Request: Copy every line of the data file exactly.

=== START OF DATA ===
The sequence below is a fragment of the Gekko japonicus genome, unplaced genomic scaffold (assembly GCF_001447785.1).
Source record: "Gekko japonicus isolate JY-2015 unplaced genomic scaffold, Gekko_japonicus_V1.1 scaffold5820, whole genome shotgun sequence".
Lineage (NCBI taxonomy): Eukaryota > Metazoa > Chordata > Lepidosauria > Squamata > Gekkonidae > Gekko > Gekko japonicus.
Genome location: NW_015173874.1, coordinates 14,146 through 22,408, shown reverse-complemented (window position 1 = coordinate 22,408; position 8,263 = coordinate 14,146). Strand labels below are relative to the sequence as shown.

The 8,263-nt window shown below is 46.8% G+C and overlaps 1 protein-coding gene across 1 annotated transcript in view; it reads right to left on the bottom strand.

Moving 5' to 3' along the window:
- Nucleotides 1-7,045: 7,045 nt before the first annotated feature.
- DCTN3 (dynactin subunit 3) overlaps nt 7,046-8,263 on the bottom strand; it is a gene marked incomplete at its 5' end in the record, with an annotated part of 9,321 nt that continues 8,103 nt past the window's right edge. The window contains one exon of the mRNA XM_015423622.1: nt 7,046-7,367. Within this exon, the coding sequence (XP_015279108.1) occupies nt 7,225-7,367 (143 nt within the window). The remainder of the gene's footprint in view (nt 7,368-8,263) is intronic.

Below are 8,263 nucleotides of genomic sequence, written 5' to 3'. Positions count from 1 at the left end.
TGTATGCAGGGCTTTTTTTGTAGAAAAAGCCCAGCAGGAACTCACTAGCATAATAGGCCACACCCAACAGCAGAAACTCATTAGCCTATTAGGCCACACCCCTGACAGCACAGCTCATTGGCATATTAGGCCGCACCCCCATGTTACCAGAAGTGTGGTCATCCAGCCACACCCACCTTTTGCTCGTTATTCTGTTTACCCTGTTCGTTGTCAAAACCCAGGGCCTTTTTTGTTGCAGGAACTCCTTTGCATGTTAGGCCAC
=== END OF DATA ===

The sequence below is a fragment of the Gekko japonicus genome, unplaced genomic scaffold (assembly GCF_001447785.1).
Source record: "Gekko japonicus isolate JY-2015 unplaced genomic scaffold, Gekko_japonicus_V1.1 scaffold5820, whole genome shotgun sequence".
Lineage (NCBI taxonomy): Eukaryota > Metazoa > Chordata > Lepidosauria > Squamata > Gekkonidae > Gekko > Gekko japonicus.
Genome location: NW_015173874.1, coordinates 14,146 through 22,408, shown reverse-complemented (window position 1 = coordinate 22,408; position 8,263 = coordinate 14,146). Strand labels below are relative to the sequence as shown.

The 8,263-nt window shown below is 46.8% G+C and overlaps 1 protein-coding gene across 1 annotated transcript in view; it reads right to left on the bottom strand.

Moving 5' to 3' along the window:
- Nucleotides 1-7,045: 7,045 nt before the first annotated feature.
- DCTN3 (dynactin subunit 3) overlaps nt 7,046-8,263 on the bottom strand; it is a gene marked incomplete at its 5' end in the record, with an annotated part of 9,321 nt that continues 8,103 nt past the window's right edge. The window contains one exon of the mRNA XM_015423622.1: nt 7,046-7,367. Within this exon, the coding sequence (XP_015279108.1) occupies nt 7,225-7,367 (143 nt within the window). The remainder of the gene's footprint in view (nt 7,368-8,263) is intronic.

Below are 8,263 nucleotides of genomic sequence, written 5' to 3'. Positions count from 1 at the left end.
TGTATGCAGGGCTTTTTTTGTAGAAAAAGCCCAGCAGGAACTCACTAGCATAATAGGCCACACCCAACAGCAGAAACTCATTAGCCTATTAGGCCACACCCCTGACAGCACAGCTCATTGGCATATTAGGCCGCACCCCCATGTTACCAGAAGTGTGGTCATCCAGCCACACCCACCTTTTGCTCGTTATTCTGTTTACCCTGTTCGTTGTCAAAACCCAGGGCCTTTTTTGTTGCAGGAACTCCTTTGCATGTTAGGCCAC